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Build it so they can walk it

Sketches proposing new pedestrian alleys (top) and part of T&C’s western parking lot replaced with walkways (above) - Courtesy of Winslow Tomorrow/City of Bainbridge Island
Sketches proposing new pedestrian alleys (top) and part of T&C’s western parking lot replaced with walkways (above)
— image credit: Courtesy of Winslow Tomorrow/City of Bainbridge Island

Keeping downtowns oriented for pedestrians is a key planning goal.

If you can’t walk it, you likely won’t buy it, try it or stop and sip a chai in it.

“The most important thing downtown is how good the pedestrian environment is,” says transportation planner Jim Charlier. “It’s the bottom line as to whether a downtown will function into the future.”

Charlier was one of many planners, architects, conservationists and developers who took part in a recent design charrette sponsored by the city for Winslow Tomorrow.

Charged with crafting a core set of principles to guide downtown planning, charrette participants focused much attention on ways to improve non-motorized transportation. They advocated “connectivity and access for all” in the design principle, with “safe alternatives for the car existing for pedestrians, cyclists, the impaired and transit riders.”

According to Charlier, there are two kinds urban places: “one is the kind of place you don’t care about. You go, you make your purchase, and you leave. It’s a place to do business and collect property taxes.”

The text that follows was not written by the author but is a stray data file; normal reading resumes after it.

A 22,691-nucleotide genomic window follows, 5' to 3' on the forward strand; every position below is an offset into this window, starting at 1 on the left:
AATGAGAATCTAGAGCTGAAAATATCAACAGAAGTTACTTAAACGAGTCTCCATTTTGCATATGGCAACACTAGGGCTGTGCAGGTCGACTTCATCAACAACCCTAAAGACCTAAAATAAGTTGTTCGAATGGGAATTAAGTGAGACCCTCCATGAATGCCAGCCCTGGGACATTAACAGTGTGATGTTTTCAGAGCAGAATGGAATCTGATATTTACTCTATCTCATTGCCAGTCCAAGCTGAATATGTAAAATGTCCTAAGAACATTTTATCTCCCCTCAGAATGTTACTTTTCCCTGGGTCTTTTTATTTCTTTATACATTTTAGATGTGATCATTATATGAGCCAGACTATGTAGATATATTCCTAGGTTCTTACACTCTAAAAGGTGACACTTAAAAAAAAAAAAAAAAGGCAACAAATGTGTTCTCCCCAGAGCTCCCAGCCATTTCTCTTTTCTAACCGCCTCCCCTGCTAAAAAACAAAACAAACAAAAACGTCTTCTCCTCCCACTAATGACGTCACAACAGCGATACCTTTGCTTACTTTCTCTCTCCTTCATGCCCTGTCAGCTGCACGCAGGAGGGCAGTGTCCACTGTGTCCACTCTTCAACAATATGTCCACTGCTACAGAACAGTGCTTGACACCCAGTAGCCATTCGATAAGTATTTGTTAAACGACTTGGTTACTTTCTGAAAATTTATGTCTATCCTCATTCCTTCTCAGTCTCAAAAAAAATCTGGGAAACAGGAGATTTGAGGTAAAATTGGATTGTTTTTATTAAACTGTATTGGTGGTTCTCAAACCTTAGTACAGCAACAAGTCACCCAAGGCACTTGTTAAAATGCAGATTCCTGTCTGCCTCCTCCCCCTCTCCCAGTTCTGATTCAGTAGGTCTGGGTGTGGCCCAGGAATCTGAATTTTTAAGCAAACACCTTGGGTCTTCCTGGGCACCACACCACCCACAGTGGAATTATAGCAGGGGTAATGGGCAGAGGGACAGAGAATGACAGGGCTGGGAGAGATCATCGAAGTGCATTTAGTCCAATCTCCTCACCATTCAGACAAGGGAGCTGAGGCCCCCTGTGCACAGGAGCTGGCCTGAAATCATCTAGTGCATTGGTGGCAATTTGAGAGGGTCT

The alternative is a place that holds your interest, enticing a longer, more leisurely stay. It encourages people to get out of their cars and enjoy the outdoors and some face-to-face time with others.

“What distinguishes downtowns from suburban strip-malls is the pedestrian environment,” Charlier said. “Downtowns are places you’re tempted to stay, spend some time running into people you know, or don’t know.

“You can’t have this unless it’s a walkable place.”

While Winslow’s pavement is already regularly pounded by pedestrians, architect and charrette participant Peter Brachvogel said downtown should continue to build on a good thing.

Brachvogel hopes to see more walking and biking areas breaking up Winslow Way’s “megablocks” to draw people out of their cars.

“The area is interlaced with ways for pedestrian areas to link up,” he said. “It’s kind of ghosted now – you can see where paths could be included. Right now, every new development is seen in isolation. We need to include them in the growing fabric of trails.”

Brachvogel points to a charrette design illustration that shows a new winding pedestrian path along a proposed road on Town & Country Market’s west side. The proposed path would replace T&C’s present parking lot and move parking underground. The additional road and wide sidewalk would serve as one of many new veins connecting the main travel arteries of Winslow Way with the Eagle Harbor.

“Many people come here by boat, and I expect many more will,” Brachvogel said. “This would encourage these people who came here by marine travel, and are now on foot, to come up to the restaurants and grocery store.”

Another image shows Brachvogel’s idea of pedestrian tributaries running through shops and paved open spaces apart from automobile roads. Shoppers in the sketch stroll through a portion of downtown on the south side of American Marine Bank, coming across a range of architectural styles, merchants and residences set at a comfortable distance from engines and tailpipes.

“It’s a seductive walk,” he said. “It gives a little bit of a taste of the private realm without being nosy, and it’s not too removed from the car.”

Walkability is also dependent on utility, he added. Most services and amenities should exist within a seven minute walk – the space of time Brachvogel said most “people would feel embarrassed to drive and stupid not to walk.”

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This is the last of a five-part series exploring how principles from the Winslow Tomorrow design charrette may inform the downtown planning.

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